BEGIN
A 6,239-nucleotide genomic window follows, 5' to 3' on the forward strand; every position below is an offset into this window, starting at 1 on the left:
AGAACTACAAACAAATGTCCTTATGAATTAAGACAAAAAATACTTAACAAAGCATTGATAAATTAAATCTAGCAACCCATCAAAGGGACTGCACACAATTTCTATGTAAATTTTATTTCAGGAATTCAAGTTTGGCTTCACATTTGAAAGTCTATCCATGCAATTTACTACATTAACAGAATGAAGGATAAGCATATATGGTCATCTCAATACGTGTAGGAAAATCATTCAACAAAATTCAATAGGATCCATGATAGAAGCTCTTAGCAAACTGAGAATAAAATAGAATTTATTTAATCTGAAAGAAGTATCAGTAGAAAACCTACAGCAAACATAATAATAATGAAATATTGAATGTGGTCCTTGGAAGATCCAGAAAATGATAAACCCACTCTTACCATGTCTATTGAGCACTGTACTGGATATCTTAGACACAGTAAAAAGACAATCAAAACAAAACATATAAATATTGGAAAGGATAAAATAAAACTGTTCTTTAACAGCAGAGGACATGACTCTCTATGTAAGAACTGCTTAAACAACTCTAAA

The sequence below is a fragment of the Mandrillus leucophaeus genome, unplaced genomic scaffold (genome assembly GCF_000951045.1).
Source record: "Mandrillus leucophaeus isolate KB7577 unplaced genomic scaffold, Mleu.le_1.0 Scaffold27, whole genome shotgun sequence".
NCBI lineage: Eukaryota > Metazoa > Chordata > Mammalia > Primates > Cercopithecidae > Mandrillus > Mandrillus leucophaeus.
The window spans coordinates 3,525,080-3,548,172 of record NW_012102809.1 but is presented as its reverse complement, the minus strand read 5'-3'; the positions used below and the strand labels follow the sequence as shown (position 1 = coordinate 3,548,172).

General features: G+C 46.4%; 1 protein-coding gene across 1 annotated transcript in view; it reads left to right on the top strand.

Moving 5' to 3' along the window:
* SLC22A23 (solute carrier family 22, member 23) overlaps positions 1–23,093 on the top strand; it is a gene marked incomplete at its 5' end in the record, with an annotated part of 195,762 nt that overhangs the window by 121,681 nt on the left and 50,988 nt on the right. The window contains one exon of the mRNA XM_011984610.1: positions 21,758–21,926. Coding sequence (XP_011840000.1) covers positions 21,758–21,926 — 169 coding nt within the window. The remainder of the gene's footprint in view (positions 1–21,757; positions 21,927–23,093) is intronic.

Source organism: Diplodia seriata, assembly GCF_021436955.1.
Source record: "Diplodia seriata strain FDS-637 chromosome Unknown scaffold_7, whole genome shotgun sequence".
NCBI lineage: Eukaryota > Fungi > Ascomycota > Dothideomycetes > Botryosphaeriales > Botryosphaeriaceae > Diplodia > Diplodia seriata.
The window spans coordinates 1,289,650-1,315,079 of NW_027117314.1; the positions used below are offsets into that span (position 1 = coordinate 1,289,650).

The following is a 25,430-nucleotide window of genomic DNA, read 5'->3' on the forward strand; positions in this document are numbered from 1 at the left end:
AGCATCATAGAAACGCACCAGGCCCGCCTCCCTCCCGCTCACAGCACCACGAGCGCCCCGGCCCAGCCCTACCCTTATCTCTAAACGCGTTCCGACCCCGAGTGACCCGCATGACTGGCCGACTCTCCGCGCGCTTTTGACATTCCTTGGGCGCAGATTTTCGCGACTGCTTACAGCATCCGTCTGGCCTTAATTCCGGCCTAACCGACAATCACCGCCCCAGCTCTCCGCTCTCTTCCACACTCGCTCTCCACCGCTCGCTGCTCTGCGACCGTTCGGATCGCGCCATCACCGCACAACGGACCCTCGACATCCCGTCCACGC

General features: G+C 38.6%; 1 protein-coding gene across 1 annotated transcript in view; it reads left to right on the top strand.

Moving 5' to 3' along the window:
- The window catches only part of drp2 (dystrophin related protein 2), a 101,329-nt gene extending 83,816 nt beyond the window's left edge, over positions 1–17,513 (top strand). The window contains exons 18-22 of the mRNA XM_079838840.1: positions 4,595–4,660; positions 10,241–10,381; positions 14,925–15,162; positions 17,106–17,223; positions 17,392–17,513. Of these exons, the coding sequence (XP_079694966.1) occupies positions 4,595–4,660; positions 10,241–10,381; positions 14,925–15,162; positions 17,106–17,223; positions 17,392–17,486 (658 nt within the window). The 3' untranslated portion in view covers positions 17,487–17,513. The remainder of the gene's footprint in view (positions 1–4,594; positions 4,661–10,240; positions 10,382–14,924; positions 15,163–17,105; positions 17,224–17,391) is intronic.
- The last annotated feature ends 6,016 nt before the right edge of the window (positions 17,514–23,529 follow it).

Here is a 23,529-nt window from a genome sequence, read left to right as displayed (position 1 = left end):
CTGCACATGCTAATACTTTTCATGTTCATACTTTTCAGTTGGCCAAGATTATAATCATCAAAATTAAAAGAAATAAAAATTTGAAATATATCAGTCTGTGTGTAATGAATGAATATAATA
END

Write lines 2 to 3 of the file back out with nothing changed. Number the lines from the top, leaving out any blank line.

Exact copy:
AGAACTACAAACAAATGTCCTTATGAATTAAGACAAAAAATACTTAACAAAGCATTGATAAATTAAATCTAGCAACCCATCAAAGGGACTGCACACAATTTCTATGTAAATTTTATTTCAGGAATTCAAGTTTGGCTTCACATTTGAAAGTCTATCCATGCAATTTACTACATTAACAGAATGAAGGATAAGCATATATGGTCATCTCAATACGTGTAGGAAAATCATTCAACAAAATTCAATAGGATCCATGATAGAAGCTCTTAGCAAACTGAGAATAAAATAGAATTTATTTAATCTGAAAGAAGTATCAGTAGAAAACCTACAGCAAACATAATAATAATGAAATATTGAATGTGGTCCTTGGAAGATCCAGAAAATGATAAACCCACTCTTACCATGTCTATTGAGCACTGTACTGGATATCTTAGACACAGTAAAAAGACAATCAAAACAAAACATATAAATATTGGAAAGGATAAAATAAAACTGTTCTTTAACAGCAGAGGACATGACTCTCTATGTAAGAACTGCTTAAACAACTCTAAA

The sequence below is a fragment of the Mandrillus leucophaeus genome, unplaced genomic scaffold (genome assembly GCF_000951045.1).